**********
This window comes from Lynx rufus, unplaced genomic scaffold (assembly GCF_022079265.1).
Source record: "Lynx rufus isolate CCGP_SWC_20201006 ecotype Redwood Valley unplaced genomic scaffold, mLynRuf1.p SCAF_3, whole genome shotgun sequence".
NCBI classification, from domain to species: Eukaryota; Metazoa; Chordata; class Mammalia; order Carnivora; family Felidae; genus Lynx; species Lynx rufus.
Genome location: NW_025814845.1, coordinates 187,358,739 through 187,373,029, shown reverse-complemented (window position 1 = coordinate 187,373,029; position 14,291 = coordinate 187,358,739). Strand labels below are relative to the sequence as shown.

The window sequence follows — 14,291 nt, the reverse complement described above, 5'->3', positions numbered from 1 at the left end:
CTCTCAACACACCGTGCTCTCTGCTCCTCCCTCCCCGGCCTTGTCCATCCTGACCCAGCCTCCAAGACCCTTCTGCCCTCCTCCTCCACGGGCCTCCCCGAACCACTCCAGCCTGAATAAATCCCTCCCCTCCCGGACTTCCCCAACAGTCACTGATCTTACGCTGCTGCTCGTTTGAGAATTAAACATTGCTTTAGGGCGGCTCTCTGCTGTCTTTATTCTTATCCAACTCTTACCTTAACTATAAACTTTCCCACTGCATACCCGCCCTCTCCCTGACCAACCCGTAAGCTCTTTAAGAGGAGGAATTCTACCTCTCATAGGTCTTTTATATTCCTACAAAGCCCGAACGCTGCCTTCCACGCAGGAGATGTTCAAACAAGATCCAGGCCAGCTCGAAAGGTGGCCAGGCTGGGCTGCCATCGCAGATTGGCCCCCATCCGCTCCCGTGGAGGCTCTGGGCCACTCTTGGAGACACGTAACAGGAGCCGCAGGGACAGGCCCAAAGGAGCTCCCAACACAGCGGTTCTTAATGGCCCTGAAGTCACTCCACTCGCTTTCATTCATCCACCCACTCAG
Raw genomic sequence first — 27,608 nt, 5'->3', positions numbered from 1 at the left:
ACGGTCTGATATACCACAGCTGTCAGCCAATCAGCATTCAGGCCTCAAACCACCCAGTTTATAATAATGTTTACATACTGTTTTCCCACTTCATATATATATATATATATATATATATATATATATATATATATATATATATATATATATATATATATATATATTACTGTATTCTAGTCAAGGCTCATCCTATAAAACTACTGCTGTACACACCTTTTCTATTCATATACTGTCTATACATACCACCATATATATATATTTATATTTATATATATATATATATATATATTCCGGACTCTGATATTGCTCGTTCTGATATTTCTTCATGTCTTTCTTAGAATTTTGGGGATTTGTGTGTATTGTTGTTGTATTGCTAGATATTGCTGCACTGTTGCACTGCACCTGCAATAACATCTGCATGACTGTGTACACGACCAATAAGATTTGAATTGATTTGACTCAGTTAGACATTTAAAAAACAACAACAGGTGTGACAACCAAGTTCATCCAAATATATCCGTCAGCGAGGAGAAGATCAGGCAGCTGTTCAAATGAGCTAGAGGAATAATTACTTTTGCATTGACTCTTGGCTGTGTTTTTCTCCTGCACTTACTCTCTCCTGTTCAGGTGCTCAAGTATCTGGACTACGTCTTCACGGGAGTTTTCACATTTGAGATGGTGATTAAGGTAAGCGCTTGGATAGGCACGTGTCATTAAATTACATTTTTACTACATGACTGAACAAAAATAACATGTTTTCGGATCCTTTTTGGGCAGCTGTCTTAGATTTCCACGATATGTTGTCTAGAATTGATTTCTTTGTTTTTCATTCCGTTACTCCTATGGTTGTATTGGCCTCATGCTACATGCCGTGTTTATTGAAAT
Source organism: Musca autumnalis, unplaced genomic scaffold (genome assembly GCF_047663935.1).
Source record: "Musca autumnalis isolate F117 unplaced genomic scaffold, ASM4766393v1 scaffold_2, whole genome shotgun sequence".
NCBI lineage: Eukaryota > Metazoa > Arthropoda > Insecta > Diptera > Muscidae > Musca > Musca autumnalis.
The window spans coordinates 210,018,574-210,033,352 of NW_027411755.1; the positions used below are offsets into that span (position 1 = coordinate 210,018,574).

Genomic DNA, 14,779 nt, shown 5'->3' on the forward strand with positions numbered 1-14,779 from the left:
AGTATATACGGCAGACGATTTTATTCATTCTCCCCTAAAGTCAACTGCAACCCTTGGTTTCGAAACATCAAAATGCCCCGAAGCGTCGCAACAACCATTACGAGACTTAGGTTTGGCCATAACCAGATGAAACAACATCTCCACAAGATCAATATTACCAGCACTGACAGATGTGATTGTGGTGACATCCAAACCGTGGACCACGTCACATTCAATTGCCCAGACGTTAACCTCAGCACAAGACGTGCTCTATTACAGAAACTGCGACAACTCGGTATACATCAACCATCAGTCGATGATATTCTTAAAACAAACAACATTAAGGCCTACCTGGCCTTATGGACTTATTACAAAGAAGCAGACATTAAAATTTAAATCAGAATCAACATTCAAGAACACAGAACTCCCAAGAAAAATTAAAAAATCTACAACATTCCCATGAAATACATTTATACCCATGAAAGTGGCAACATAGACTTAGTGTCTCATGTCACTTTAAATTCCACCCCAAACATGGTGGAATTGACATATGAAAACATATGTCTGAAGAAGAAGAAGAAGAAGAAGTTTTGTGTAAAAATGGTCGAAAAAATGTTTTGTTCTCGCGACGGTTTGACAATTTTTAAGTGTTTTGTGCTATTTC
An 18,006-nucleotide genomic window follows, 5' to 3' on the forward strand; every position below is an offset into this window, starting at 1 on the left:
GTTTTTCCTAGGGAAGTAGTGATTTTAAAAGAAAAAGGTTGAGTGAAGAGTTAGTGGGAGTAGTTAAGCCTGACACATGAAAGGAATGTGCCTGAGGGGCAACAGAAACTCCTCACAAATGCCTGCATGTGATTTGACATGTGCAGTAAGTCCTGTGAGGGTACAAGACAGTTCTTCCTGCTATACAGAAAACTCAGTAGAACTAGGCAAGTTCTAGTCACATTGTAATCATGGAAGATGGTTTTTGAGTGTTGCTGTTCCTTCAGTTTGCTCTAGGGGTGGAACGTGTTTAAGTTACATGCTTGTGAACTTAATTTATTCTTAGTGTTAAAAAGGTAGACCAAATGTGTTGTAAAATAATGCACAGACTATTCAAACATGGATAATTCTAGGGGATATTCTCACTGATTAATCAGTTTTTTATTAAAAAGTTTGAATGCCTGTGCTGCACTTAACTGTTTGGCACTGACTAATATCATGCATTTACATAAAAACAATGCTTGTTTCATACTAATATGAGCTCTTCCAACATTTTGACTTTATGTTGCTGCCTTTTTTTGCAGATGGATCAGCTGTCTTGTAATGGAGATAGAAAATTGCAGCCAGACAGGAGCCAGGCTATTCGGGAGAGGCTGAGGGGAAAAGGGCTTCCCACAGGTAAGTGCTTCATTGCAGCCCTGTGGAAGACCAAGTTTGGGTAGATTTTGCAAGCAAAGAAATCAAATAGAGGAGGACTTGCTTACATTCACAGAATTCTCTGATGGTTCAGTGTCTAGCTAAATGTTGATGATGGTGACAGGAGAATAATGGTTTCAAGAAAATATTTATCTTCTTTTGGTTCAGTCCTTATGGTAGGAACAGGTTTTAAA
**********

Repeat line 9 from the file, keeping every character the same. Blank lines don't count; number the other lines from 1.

Source organism: Musca autumnalis, unplaced genomic scaffold (genome assembly GCF_047663935.1).